RETURN TO HOME PAGE
Florence's Family Album
San Francisco's Fairs to Remember
Editor's Note: Twenty-first Street resident Florence Holub, now 86, wrote this remembrance in 1989, 50 years after she worked as a sketch artist at the Golden Gate International Exposition, San Francisco's third major world's fair. To see photos and read more about the 1939 Exposition, visit www.treasureislandmuseum.org or the Bancroft Library at http://bancroft.berkeley.edu/ Exhibits/Looking/ hardtimes.html.
The coming of May's Carnaval in the Mission District has prompted some recollections of past parades and celebrations in San Francisco. I have seen a few parades in my 70 years, but I recall my first with special clarity.
It took place one evening in 1925 in San Francisco, shortly after my family came to California from the farm lands of Idaho. This parade was an extravaganza called the Diamond Jubilee, a celebration to mark the 75th anniversary of California's admission to the union.
Crowds of citizens from every neighborhood lined Market Street, watching with awe and amazement as shimmering floats slid by in the semi-darkness--floats decorated with thousands of tiny, diamond-like lights and graced with beautiful fairy princesses wearing sparkling tiaras.
As my young brothers and I sat on orange crates in front of our parents, behind the ropes that marked the parade boundaries, I thought to myself, Never again would I see anything so wondrous!
In the decade that followed, my prophecy proved accurate. In comparison to the Diamond Jubilee, the parades of the late '20s and early '30s seemed like collections of weary, out-of-step marchers accompanied by clamorous marching bands playing off-key. But in 1939, following the completion of the San FranciscoOakland Bay Bridge and the Golden Gate Bridge, San Francisco hosted the Golden Gate International Exposition, a world's fair situated on the newly manmade landfill called Treasure Island.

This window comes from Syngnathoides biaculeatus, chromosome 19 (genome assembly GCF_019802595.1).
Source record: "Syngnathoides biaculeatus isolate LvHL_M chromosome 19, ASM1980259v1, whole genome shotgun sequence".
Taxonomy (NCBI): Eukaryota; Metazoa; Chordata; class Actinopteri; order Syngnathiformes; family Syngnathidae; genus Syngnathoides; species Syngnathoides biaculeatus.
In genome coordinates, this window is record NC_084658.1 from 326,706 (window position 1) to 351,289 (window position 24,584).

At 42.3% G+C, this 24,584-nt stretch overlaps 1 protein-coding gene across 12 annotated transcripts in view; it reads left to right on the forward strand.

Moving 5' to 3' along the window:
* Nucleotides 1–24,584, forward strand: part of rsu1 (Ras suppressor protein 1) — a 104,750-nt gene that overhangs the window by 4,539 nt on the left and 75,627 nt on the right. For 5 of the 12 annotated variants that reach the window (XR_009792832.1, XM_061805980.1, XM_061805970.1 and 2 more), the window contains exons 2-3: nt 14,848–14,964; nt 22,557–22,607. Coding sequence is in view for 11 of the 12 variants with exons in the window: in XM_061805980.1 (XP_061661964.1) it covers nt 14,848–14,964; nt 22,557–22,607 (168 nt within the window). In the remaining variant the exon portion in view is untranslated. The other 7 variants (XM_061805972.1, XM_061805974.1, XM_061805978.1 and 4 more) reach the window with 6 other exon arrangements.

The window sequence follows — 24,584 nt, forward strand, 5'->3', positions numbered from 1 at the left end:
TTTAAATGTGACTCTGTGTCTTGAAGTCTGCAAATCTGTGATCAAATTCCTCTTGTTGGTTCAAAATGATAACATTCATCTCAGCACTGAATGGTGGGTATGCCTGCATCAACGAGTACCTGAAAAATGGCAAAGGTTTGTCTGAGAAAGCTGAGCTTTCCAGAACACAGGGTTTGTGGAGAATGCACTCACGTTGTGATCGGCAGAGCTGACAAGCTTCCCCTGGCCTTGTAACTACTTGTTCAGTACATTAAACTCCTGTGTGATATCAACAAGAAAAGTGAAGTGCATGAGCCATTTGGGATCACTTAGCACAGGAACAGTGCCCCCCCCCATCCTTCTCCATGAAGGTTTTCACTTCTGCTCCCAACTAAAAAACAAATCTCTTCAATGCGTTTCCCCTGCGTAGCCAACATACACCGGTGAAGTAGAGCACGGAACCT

That year, I was a 19-year-old art student at the California School of Fine Arts (now the San Francisco Art Institute), and during summer vacation I did quick sketches of fair visitors. I also was one of about 20 girls who worked for a sand sculptor on the "gayway," where there were many concessions, rides, and shooting galleries, as well as the surprisingly popular Sally Rand's Nude Ranch, where an assortment of unlikely girls played volleyball half-heartedly, wearing only cowboy hats and holsters. (Sally Rand was a graceful fan dancer of the time, who manipulated her large, plumed fans so that her nude body was never really visible.)
There were many fascinating carnival folk, or "carnies," who followed the fairs across the nation, and one of them, a man who worked close to our operation, would guess a person's weight for 25 cents. If he erred, the customer won a walking cane.
One slow day, I noted that he gave away a lot of canes, and I wondered how he could make a living that way. Upon mentioning this to a more worldly coworker, I was informed that this was a come-on, done deliberately to stimulate business. When the man guessed wrongly, he still made money because the canes cost only 10 cents, so he was still 15 cents ahead. When he guessed correctly, he kept the cane and the customer's quarter as well, which was worth a great deal back then. (In 1939, streetcar fares were 10 cents; an Italian dinner with red wine cost $1 at the Iron Pot Restaurant on Montgomery Street, and the finest full-course steak dinner at Alfred's could be had for a mere $1.25.)